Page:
Thursday, August 14, 2008

Bad translation snares a good Bible teacher

Listening to a favorite preacher I'm having a problem with his use of one of the modern translations.

He's quoting Genesis 1:1 and 1:2 and instead of "the world was without form and void" he says "the world BECAME shapeless, empty and dark" and goes on to make much of how this supposedly reflects the fact that God doesn't make anything that isn't perfect, and how its becoming ugly and dark shows the entrance of sin into the world. Sort of as a parable of what was to come later.

But that point is pretty strained it seems to me, and the translation "became" isn't supported in any Bible version I have easy access to. All those at Blue Letter Bible, for instance, say it WAS without form and dark. The NIV, however, does have one of its famous footnotes at this point, saying it could possibly mean "became." Yeah, and Strong's has "become" as one of the possibilities too. So we're all made translators these days.

Why isn't it respected that eminent scholars and translators chose "WAS?" Why is the ordinary Christian given this option to translate the Bible over the experts who did so already? Especially the KJV scholars who were head and shoulders above the translators of any subsequent version, certainly above Westcott and Hort according to Dean Burgon who ought to know. So the ordinary preacher is given all this power to make judgments he's in no position to make, even if he learned some basic Greek in seminary. If Westcott and Hort's Greek was on the schoolboy level, as Burgon judged it, why should any pastor think his is any better than theirs? (This favorite Bible teacher I'm talking about did not go to seminary or Bible school, just for the record).

And then I have to ask why this Biblically grounded and highly spiritual teacher would go with a footnote anyway -- unless he's using a translation that's not on Blue Letter Bible's list. In any case it leads him into some questionable reasoning: God makes everything perfect so it MUST be that it was sin that brought the void and darkness at the beginning of creation. I'm afraid this is probably a case of his LIKING the idea of a certain kind of perfection, defending God's honor as it were, but really leaning to his own understanding. Happens all too easily to the human race. And the situation in which we're all invited to make our own decisions about what God really said certainly plays into this human weakness.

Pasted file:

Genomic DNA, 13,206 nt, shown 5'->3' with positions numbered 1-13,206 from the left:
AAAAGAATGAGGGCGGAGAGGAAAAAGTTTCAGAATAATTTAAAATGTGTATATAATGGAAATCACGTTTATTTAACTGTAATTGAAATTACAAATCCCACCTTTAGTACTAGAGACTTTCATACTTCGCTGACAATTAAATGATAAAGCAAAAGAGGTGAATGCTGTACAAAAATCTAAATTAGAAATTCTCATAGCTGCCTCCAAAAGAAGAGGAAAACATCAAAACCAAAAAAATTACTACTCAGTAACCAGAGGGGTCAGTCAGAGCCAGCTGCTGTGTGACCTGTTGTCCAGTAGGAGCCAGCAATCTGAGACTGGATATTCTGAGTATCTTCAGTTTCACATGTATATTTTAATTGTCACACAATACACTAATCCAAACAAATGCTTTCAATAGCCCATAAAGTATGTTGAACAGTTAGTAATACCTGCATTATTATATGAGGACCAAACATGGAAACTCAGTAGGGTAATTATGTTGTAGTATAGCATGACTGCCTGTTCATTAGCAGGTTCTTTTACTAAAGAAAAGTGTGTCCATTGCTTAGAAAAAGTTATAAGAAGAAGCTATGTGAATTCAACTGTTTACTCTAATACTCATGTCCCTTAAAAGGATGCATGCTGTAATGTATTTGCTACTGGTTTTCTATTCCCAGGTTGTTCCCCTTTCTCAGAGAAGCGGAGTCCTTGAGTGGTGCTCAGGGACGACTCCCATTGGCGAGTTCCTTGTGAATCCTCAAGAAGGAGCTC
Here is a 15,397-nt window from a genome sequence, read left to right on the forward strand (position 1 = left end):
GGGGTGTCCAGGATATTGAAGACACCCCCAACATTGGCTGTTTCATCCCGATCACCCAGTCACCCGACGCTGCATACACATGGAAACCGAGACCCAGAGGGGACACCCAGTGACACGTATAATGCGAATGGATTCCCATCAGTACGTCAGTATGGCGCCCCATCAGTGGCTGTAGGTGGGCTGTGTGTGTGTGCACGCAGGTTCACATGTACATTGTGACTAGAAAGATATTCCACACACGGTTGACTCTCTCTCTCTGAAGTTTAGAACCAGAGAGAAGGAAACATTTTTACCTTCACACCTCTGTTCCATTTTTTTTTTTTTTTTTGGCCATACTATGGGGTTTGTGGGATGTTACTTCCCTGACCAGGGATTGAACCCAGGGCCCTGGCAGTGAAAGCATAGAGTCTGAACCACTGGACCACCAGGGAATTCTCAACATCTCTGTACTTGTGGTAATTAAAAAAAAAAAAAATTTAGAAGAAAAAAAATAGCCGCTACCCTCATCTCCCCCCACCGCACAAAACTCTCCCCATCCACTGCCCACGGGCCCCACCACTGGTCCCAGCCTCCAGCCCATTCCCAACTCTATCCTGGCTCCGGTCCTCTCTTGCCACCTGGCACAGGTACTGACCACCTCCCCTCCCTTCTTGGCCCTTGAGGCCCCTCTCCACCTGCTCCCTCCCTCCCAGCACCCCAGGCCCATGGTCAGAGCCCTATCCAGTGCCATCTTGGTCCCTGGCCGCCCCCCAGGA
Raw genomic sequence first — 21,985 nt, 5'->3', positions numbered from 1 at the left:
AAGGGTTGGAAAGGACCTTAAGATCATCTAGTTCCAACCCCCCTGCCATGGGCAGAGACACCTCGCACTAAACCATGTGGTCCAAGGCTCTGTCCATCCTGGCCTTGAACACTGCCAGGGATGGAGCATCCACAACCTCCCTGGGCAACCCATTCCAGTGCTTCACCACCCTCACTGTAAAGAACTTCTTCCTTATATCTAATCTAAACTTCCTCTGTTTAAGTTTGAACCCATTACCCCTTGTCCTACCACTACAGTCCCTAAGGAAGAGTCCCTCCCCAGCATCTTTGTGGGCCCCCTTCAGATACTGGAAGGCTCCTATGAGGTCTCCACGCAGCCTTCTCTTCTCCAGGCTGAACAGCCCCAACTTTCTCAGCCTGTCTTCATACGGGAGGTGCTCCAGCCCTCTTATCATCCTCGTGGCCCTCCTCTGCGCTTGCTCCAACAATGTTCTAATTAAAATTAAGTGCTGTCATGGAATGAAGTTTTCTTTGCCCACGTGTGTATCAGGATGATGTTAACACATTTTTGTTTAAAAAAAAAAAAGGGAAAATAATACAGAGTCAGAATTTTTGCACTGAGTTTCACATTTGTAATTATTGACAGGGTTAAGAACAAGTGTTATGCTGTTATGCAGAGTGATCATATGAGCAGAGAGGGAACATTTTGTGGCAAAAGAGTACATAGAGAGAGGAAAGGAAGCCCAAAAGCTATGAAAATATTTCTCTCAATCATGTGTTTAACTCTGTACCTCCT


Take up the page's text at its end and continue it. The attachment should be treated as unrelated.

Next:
I dunno. Other explanations for the pre-world formlessness occur to me that don't challenge God's mastery. Anything in the first stages of existence might be describable as formless and void. How about the blastocyst stage before the embryo takes shape? In fact how about the early embryo itself, that doesn't yet show the form of the creature it is going to become? In fact I also think of stages of cooking, simple chemical operations. The first stages are pretty formless before the egg in a sauce thickens it or a cake emerges from the batter. I'm sure the same thing is true in chemistry in general. Or how about the example of the formless lump of clay before it becomes pottery? The biblical image of the Creation is of the Holy Spirit brooding over this unformed earth to bring it to birth, which even the human creator imitates in making something from unorganized material.

As usual, just because he has spiritual sense and basic Biblical knowledge, this preacher is able to go on to make valid points about the effects of sin and especially the sin of pride, even spiritually powerful points, but in relation to the Bible it's more of a rescue operation than a true building on the word of God, but of course the preacher who doesn't have Biblical grounding or spiritual sense has no hope of getting on track at all.

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